Bless the Bride (Molly Murphy, #10)
Westchester County, New York, September 1903
“I think I may be in a spot of trouble,” I said.
Mrs. Sullivan looked up sharply from her needlework. I read a succession of expressions pass over her face—shock, dismay, disgust—then finally she said, “Oh, well, these things happen, I suppose. Luckily you have your wedding date planned and it wouldn’t be the first baby to arrive remarkably early.”
“What?” It took a moment for the penny to drop, then I started laughing. “No, it’s nothing like that. Actually I only meant that I think I’ve sewn the wrong sides of this bodice together.” I held up the offending handiwork.
She took it from me, examined it, then sighed. “Goodness, child. However did you manage to grow up without learning the rudiments of sewing? Did your mother not teach you anything?”
“If you remember, my mother died when I was ten,” I said. “After that I had to do my share of darning and patching, but that was about it. I’ve certainly never had to sew fine fabrics like this.”
“Then it’s fortunate that we’ve no bridesmaids’ dresses to make as well, isn’t it?” she muttered, not looking up as she started unpicking stitches. “Although it’s a shame we’ve no little flower girl. I always think they add something special to a wedding. I did suggest that we ask the Van Kempers’ granddaughter…”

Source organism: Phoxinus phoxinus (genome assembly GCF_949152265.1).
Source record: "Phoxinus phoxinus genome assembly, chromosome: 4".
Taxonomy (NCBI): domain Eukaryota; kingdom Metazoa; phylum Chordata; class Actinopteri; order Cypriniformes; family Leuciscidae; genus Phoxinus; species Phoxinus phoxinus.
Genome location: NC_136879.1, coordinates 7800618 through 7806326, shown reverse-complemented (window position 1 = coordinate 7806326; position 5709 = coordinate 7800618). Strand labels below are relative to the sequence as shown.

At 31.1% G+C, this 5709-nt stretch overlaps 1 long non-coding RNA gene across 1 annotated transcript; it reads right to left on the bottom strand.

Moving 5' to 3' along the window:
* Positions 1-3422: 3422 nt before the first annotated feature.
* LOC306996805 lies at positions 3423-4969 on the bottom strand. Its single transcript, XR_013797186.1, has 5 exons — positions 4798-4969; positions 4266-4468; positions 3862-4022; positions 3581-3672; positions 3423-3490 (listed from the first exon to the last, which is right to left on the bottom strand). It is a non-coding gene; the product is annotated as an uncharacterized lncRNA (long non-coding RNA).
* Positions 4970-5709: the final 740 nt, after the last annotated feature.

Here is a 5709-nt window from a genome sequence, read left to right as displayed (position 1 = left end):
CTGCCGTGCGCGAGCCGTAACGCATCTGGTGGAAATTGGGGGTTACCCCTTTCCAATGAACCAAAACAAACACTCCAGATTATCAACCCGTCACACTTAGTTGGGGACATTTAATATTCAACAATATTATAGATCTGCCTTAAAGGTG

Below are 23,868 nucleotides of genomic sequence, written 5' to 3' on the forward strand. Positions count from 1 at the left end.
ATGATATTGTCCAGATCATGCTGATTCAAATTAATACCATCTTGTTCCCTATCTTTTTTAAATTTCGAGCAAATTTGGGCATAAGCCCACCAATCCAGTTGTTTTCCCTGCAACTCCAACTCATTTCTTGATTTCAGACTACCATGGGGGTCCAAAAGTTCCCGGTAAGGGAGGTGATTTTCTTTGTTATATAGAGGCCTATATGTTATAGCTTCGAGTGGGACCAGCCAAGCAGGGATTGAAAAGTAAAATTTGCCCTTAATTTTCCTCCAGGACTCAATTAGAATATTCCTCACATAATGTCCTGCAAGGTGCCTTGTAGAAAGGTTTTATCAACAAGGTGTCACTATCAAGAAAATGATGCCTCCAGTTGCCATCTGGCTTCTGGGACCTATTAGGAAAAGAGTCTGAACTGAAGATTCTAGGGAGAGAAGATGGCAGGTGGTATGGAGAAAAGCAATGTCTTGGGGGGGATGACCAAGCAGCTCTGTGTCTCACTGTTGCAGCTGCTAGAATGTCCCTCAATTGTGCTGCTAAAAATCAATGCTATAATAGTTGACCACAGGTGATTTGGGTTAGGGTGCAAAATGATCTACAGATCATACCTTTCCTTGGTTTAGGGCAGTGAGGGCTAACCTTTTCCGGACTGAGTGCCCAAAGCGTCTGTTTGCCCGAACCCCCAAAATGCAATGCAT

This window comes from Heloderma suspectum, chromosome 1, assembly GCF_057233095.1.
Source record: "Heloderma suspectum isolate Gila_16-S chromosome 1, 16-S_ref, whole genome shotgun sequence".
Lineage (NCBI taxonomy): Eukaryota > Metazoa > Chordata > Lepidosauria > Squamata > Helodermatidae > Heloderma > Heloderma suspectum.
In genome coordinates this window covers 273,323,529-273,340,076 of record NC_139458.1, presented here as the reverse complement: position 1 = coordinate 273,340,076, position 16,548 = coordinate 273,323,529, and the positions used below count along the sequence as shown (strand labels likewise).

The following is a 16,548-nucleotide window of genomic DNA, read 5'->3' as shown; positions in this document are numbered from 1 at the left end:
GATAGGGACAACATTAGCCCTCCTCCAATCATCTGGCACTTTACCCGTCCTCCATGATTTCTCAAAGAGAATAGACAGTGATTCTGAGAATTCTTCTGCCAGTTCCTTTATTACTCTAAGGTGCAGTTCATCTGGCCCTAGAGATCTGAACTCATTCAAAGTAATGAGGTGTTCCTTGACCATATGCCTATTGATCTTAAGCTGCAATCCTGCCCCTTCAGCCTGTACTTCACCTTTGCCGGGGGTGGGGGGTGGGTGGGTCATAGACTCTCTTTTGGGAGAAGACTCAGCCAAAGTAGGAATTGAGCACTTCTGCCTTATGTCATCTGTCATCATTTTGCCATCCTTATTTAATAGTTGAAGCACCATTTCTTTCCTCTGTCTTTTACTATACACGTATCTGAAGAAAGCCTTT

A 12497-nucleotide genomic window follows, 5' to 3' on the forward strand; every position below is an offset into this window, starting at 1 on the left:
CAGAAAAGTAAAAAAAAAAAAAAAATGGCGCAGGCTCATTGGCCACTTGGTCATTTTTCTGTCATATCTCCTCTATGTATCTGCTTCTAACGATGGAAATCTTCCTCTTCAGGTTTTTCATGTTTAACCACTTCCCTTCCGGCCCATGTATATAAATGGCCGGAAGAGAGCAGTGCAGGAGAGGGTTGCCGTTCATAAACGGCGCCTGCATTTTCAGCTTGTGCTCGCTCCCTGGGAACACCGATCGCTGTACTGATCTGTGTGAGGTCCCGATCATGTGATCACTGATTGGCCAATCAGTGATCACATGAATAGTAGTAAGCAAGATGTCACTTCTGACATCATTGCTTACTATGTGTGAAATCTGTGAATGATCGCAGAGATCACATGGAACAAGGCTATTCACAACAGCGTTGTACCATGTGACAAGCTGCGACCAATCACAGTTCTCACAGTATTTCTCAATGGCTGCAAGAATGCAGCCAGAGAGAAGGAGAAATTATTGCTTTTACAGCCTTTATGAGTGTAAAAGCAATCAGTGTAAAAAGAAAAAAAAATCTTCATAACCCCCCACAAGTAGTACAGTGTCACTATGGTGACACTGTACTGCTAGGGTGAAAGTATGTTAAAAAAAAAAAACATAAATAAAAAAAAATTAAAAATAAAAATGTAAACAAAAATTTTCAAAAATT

“I don’t know the Van Kempers’ granddaughter,” I said. “I’d feel awkward having a stranger as part of my wedding procession. There was one little girl I was very fond of—little Bridie. I believe I told you about the child I brought across from Ireland who lived with me for a while. I did send an invitation to her family, but I’ve received no response, so I can only assume that they’ve moved on.” I sighed. Or that they thought a wedding in Westchester County sounded too grand for them, being the simplest of Irish peasants.
Mrs. Sullivan nodded and looked at me with genuine sympathy for once. “’Tis a shame that you’ll have hardly any guests of your own at the wedding, and no family at all—except those two brothers. Fugitives from the law, didn’t you say?”
“With the Irish republican freedom fighters,” I corrected her, although I suspected she remembered well what I had told her. “I don’t even know where they are anymore.” I stared out across the dewy lawn. A mockingbird was singing its heart out in the plum tree. It was so peaceful and safe here, while my brothers were off somewhere, still fighting for the Irish republican cause.
Daniel’s mother and I had been sitting on her porch swing, enjoying the sweet morning air before the day became too hot, while we worked on making my trousseau. At least, she had been doing most of the making while I did a lot of unpicking, each set of removed stitches leaving a trail of little dots on the creamy white silk.
It hadn’t been my idea, believe me. I already knew my lack of prowess with the needle and would have been quite happy to have left my wedding gown to a Manhattan dressmaker. This was Daniel’s idea. He thought it would be a great way for me to get to know my future mother-in-law better and to learn some housewifely skills from her at the same time. Actually I knew what his real reason was: he wanted me safely out of the city so that I wouldn’t be tempted to take on any more detective assignments.